In today's hot job market, more employers are giving workers with criminal records a chance
When Brandy White returned last summer from a seven-year stint in federal prison, she figured her record would lock her out of her former career in health care.
She had previously worked in the Pittsburgh area as a certified nursing assistant and pharmacy technician, and the thought of never going back pained her.
“My passion is to help people, and I didn't think it was ever possible again,” she said. “So even when I came home from prison, [it] should have been one of the happiest days of my life, which it was. But reality sunk in real quick after like a week or two.”
White found a job on a chocolate factory assembly line that left her feeling empty. But eventually, she enrolled in a local job training program to see if she could find fulfilling work elsewhere.
She was surprised when the staff at Reimagine Reentry, a workforce development nonprofit, told her Pittsburgh’s largest health system, UPMC, was looking for employees just like her.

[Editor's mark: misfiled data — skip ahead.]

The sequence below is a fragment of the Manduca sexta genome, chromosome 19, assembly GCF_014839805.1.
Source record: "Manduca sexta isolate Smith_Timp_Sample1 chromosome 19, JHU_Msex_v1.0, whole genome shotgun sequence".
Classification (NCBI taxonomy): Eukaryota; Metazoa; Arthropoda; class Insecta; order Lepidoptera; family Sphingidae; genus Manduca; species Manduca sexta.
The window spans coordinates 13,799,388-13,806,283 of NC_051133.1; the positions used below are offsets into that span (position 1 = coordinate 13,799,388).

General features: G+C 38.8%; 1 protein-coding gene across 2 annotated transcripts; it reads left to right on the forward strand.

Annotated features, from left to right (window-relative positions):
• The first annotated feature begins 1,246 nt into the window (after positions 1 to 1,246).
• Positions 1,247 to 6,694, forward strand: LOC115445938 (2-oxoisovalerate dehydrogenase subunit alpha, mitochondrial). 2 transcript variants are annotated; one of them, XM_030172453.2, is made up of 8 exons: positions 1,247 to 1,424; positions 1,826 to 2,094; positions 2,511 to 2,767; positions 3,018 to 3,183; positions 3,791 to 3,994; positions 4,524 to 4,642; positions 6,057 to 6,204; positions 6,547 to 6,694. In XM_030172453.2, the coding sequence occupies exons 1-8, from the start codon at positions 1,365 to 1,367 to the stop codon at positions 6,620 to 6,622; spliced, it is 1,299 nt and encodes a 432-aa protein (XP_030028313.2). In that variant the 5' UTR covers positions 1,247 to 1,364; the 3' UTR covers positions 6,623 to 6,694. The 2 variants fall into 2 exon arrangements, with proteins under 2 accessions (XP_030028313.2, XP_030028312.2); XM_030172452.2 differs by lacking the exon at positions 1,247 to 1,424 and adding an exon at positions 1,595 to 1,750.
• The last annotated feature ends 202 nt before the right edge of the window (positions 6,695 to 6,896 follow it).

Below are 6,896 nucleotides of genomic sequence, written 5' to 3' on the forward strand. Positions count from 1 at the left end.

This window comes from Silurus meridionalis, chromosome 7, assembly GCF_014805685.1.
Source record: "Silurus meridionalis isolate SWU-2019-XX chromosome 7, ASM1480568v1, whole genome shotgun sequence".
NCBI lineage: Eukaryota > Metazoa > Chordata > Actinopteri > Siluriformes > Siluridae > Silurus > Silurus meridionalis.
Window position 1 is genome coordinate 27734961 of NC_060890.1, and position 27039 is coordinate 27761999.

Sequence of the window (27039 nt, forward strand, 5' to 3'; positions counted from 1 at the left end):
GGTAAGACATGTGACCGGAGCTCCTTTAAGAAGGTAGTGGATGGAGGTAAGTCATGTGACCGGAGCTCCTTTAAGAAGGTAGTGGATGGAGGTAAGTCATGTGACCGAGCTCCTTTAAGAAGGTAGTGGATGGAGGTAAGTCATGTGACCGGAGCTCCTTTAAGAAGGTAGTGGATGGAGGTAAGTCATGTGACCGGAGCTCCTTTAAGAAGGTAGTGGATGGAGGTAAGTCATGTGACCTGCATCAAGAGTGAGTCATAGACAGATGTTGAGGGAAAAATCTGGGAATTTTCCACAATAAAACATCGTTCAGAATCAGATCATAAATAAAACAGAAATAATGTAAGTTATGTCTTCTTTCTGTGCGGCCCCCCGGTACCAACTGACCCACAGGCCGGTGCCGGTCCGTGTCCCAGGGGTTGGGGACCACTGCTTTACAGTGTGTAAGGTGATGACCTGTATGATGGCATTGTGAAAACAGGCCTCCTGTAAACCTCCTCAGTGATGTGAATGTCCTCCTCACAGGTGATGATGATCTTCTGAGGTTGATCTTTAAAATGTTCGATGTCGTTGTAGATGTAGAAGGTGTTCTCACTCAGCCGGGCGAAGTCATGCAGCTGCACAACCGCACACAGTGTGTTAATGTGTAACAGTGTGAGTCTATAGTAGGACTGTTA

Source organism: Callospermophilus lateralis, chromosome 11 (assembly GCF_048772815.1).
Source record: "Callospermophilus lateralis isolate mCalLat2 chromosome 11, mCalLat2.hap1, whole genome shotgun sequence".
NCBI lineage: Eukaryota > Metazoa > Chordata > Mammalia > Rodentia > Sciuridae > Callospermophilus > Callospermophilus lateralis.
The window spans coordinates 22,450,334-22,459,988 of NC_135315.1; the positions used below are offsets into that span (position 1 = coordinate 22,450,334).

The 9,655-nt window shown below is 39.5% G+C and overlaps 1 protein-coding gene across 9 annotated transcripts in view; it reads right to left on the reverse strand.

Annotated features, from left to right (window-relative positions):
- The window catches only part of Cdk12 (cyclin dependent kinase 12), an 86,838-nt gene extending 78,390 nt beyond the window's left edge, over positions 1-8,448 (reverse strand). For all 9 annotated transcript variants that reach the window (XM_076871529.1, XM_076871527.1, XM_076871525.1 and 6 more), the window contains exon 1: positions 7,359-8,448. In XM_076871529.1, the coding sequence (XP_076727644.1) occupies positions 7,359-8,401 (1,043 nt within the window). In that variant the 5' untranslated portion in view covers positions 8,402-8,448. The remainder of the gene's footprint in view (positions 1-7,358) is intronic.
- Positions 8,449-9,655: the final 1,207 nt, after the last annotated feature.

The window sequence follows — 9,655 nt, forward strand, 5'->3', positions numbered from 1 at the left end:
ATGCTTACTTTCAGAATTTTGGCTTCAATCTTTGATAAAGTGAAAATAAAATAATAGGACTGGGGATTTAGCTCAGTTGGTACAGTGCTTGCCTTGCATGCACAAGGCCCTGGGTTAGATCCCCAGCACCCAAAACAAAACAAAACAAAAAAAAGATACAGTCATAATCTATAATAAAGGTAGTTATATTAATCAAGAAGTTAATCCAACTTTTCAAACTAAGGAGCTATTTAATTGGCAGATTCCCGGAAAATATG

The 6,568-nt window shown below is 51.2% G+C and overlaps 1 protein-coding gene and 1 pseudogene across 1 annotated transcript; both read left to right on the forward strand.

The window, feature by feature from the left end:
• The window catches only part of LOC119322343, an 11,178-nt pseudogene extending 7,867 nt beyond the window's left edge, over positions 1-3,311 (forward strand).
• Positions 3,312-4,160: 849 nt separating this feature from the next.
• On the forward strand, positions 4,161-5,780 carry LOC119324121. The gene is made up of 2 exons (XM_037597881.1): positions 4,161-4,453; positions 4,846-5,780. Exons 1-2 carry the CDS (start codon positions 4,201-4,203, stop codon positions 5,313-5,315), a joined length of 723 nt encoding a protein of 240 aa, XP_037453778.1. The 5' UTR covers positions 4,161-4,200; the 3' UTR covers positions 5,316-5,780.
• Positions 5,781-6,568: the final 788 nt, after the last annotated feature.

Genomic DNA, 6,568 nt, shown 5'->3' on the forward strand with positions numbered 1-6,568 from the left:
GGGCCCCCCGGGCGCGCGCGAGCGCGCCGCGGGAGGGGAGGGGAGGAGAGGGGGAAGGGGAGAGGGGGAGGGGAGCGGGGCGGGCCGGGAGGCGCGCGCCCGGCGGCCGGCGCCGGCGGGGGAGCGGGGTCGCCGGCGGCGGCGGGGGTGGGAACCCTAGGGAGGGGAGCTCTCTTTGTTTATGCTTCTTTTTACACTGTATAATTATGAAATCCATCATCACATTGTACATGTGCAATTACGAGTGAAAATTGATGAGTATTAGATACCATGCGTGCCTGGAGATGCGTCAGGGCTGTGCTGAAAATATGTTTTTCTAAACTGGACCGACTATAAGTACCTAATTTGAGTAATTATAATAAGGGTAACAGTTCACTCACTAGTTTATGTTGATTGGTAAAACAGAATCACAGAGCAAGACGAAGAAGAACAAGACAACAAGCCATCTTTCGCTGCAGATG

“And I said, ‘Listen, do they know about my drug charge?’ And they had to keep reassuring me, ‘Brandy, they know’ … because it ... just didn't seem real,” White said.
Despite her disbelief, White started as a patient care technician at UPMC’s Mercy Hospital last month. Dan LaVallee, senior director of social impact at UPMC, said in today’s red-hot labor market, White's timing couldn’t have been better.
“We have 14,000 unfilled positions at the current moment that we're trying to recruit for, so we need to get creative,” he said. “And for us, it's about … making sure that people who have barriers to work … can see a future with us.”
LaVallee leads an effort at UPMC Health Plan to support job seekers who face obstacles such as past convictions. The initiative started the year before the pandemic began, but LaVallee said turnover among UPMC’s 95,000 employees has risen since then, mirroring a national surge in quitting among health care workers.
Amid the broader labor crunch in the U.S. economy, employers in other sectors have similarly opened up positions to people whose criminal pasts once might have shut them out of jobs.